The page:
The rise of the CBDC: Digital adoption across the world

As investors are adding cryptocurrencies to their portfolios and collectors are increasingly buying NFTs to store as digital assets, we’re seeing massive moves to a more digital world to work hand-in-hand with traditional means. Traditional finance is no different, and we’re seeing more countries look to add digital currencies to operate along with their national currencies in place. There has been a steady increase of central bank digital currencies (CBDCs) across the world as the national banks and governments in countries across the globe are piloting, testing and exploring the introduction of national digital currencies.

What is a CBDC?

A CBDC is digital money that has been issued by a central bank in a country. They are similar to cryptocurrencies, based on the underlying technology of immutable, transparent data-base that cryptos operate on. However, instead of the currency being decentralised from any key entity, a CBDC is under the control of the issuing bank.

Are countries testing CBDCs?

Back in 2020, already, according to a report by the Bank of International Settlements, 80% of central banks are in some form of researching and exploring the use-case and feasibility of a CBDC.

According to Atlantic Council’s CBDC tracker, at the time of writing, over 90% of the world’s total GDP are exploring the implementation of a CBDC. Since the initial concept was investigated, nine countries have launched a central bank digital currency, eight of which are found in the Caribbean, with Nigeria as the first country in Africa and the most recent country to launch its CBDC. According to Atlantic Council, 10% of the 90 countries currently looking at a CBDC have launched a CBDC, 16% are in the piloting phase, 17% are in development, 9% are inactive and currently not testing their CBDCs, 2% have rejected the concept, and the bulk of countries with 43% are in the researching phase.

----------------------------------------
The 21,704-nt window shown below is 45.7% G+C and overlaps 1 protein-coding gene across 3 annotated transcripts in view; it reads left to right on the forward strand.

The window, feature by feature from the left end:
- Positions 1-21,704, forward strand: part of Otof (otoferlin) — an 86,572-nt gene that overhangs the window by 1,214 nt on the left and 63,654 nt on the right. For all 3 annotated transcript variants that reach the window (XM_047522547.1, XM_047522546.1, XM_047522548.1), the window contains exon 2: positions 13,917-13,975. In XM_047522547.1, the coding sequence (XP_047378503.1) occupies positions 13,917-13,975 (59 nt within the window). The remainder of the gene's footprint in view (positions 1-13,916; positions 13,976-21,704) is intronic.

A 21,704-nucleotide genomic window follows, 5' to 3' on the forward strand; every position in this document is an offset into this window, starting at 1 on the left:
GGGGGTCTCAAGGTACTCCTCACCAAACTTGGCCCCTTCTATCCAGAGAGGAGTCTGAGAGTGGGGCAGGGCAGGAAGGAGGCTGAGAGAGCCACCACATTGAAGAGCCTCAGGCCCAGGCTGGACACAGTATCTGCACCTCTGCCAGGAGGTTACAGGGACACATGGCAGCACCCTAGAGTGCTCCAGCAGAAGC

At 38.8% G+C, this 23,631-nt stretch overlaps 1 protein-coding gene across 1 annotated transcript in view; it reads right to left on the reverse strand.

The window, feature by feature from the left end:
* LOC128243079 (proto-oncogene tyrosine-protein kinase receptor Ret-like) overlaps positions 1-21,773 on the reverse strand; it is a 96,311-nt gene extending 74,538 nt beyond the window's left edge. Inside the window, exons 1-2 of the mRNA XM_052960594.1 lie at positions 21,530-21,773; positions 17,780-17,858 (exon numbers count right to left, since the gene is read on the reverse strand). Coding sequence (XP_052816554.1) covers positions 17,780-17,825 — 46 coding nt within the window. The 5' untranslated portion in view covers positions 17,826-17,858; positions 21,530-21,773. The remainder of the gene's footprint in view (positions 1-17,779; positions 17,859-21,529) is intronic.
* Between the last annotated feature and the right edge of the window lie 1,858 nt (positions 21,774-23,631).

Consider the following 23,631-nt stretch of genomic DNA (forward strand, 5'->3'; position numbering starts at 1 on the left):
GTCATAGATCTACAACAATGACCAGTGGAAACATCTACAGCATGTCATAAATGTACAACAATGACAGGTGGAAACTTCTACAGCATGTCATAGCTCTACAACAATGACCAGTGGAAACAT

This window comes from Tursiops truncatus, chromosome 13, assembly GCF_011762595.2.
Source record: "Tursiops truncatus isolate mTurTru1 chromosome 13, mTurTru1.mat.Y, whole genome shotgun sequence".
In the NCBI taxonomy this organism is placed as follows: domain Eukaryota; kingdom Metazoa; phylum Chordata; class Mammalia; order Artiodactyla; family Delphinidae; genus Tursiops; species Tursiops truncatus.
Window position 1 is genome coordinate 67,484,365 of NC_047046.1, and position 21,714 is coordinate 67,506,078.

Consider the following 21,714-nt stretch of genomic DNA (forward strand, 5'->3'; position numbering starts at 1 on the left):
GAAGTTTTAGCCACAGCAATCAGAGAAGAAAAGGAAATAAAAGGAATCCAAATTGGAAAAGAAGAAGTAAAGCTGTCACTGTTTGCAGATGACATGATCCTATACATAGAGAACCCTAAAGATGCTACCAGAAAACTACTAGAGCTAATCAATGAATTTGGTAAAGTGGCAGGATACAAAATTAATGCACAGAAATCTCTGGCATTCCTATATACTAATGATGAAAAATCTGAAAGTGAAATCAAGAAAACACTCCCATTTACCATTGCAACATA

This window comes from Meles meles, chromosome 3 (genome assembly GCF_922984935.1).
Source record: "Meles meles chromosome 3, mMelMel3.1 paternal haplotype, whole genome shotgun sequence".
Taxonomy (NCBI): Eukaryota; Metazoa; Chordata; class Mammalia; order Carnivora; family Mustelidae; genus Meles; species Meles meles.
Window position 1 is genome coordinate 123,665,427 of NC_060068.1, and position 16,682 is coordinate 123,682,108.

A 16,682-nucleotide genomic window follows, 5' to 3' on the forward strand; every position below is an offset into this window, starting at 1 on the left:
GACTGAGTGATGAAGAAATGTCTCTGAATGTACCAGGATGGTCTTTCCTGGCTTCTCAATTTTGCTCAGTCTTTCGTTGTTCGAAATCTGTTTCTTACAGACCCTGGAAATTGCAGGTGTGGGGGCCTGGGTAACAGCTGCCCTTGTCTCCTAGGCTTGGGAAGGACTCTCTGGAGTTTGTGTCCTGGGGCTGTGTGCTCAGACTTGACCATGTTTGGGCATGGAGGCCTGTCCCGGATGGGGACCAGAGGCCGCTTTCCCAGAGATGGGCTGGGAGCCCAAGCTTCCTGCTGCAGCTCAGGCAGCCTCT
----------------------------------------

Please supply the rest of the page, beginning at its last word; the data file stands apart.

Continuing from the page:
The Philippines the latest to start rolling out a CBDC

In the latest news of central bank digital currencies, the Philines central bank, Bangko Sentral ng Pilipinas (BSP), along with the Alliance for Financial Inclusion recently announced the rollout of a pilot CBDC for the country. BSP govenor Benjamin Diokno announced the news in an recent event, explaining that the project will aim to develop a stronger payments system in the country that concentrates of safety and efficiency for the Philippines’ traditional financial system. As per the announcement, Diokno noted:

“The project aims to build organizational capacity and hands-on knowledge of key aspects of CBDC that are relevant for a use case around addressing frictions in the national payment system.” 

He also noted that a CBDC will help address issues that the global pandemic has highlighted, such cross-border efficiency and financial inclusion. Not only does a CBDC aid in offering easier financial access across the world, but the costs are also greatly reduced with blockchain-based technology efficiencies. The report pointed out that remittance costs currently average around 6.5% of the amount set, which is signifantly higher than the 3% that the UN Sustainable Development Goals’s target.

The benefits, as noted by Diokno, still come with challenges and testing the CBDC will help determine what will be required to successfully pilot and launch a digital currency.

Global interest in CBDC projects

Diokno further emphasised the global intrigue of digital currencies across the world, noting that there are three countries in the Asian region’s ASEAN+3 that have already launched CBDCs for commercial use.

“There has been plenty of interest in CBDC projects globally. According to an analytical note released by the ASEAN+3 Macroeconomic Research Office (AMRO) as of December 2021, three central banks have launched CBDCs for commercial use; 14 countries have launched or completed pilot testing of CBDCs; 16 are in stages of development or proof-of-concept stage; while another 40 countries are currently undertaking research on CBDCs.”

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